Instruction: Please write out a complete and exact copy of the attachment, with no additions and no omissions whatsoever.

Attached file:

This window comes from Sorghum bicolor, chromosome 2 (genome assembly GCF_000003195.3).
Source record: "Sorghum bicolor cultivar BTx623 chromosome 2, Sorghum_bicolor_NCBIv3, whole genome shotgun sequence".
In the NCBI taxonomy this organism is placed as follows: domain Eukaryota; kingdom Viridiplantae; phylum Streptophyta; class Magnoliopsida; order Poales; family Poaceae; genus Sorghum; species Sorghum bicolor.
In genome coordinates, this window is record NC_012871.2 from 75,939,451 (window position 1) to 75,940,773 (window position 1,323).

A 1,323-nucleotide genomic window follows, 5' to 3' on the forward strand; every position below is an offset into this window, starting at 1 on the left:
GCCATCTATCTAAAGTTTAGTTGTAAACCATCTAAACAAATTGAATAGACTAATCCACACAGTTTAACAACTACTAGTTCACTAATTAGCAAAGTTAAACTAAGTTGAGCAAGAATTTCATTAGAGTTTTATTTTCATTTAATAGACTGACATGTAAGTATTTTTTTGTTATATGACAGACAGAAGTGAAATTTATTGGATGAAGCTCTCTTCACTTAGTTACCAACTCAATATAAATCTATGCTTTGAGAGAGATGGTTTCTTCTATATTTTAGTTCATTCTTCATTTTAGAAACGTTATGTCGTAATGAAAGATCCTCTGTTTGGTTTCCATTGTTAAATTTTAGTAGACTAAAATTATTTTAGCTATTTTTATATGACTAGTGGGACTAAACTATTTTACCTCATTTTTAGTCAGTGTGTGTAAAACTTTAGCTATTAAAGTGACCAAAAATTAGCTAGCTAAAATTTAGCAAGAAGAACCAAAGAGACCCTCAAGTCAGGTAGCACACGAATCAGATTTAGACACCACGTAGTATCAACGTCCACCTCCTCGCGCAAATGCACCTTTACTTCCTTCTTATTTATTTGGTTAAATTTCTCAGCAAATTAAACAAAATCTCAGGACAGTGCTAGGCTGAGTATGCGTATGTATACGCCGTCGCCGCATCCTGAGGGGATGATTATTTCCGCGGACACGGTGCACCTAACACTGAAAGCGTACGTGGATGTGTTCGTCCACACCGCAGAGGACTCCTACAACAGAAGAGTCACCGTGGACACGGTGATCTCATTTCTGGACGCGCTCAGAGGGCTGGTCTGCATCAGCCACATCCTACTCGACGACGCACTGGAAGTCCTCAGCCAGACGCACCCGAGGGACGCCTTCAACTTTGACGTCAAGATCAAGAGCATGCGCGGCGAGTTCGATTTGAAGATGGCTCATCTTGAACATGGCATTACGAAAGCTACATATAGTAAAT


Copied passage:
This window comes from Sorghum bicolor, chromosome 2 (genome assembly GCF_000003195.3).
Source record: "Sorghum bicolor cultivar BTx623 chromosome 2, Sorghum_bicolor_NCBIv3, whole genome shotgun sequence".
In the NCBI taxonomy this organism is placed as follows: domain Eukaryota; kingdom Viridiplantae; phylum Streptophyta; class Magnoliopsida; order Poales; family Poaceae; genus Sorghum; species Sorghum bicolor.
In genome coordinates, this window is record NC_012871.2 from 75,939,451 (window position 1) to 75,940,773 (window position 1,323).

A 1,323-nucleotide genomic window follows, 5' to 3' on the forward strand; every position below is an offset into this window, starting at 1 on the left:
GCCATCTATCTAAAGTTTAGTTGTAAACCATCTAAACAAATTGAATAGACTAATCCACACAGTTTAACAACTACTAGTTCACTAATTAGCAAAGTTAAACTAAGTTGAGCAAGAATTTCATTAGAGTTTTATTTTCATTTAATAGACTGACATGTAAGTATTTTTTTGTTATATGACAGACAGAAGTGAAATTTATTGGATGAAGCTCTCTTCACTTAGTTACCAACTCAATATAAATCTATGCTTTGAGAGAGATGGTTTCTTCTATATTTTAGTTCATTCTTCATTTTAGAAACGTTATGTCGTAATGAAAGATCCTCTGTTTGGTTTCCATTGTTAAATTTTAGTAGACTAAAATTATTTTAGCTATTTTTATATGACTAGTGGGACTAAACTATTTTACCTCATTTTTAGTCAGTGTGTGTAAAACTTTAGCTATTAAAGTGACCAAAAATTAGCTAGCTAAAATTTAGCAAGAAGAACCAAAGAGACCCTCAAGTCAGGTAGCACACGAATCAGATTTAGACACCACGTAGTATCAACGTCCACCTCCTCGCGCAAATGCACCTTTACTTCCTTCTTATTTATTTGGTTAAATTTCTCAGCAAATTAAACAAAATCTCAGGACAGTGCTAGGCTGAGTATGCGTATGTATACGCCGTCGCCGCATCCTGAGGGGATGATTATTTCCGCGGACACGGTGCACCTAACACTGAAAGCGTACGTGGATGTGTTCGTCCACACCGCAGAGGACTCCTACAACAGAAGAGTCACCGTGGACACGGTGATCTCATTTCTGGACGCGCTCAGAGGGCTGGTCTGCATCAGCCACATCCTACTCGACGACGCACTGGAAGTCCTCAGCCAGACGCACCCGAGGGACGCCTTCAACTTTGACGTCAAGATCAAGAGCATGCGCGGCGAGTTCGATTTGAAGATGGCTCATCTTGAACATGGCATTACGAAAGCTACATATAGTAAAT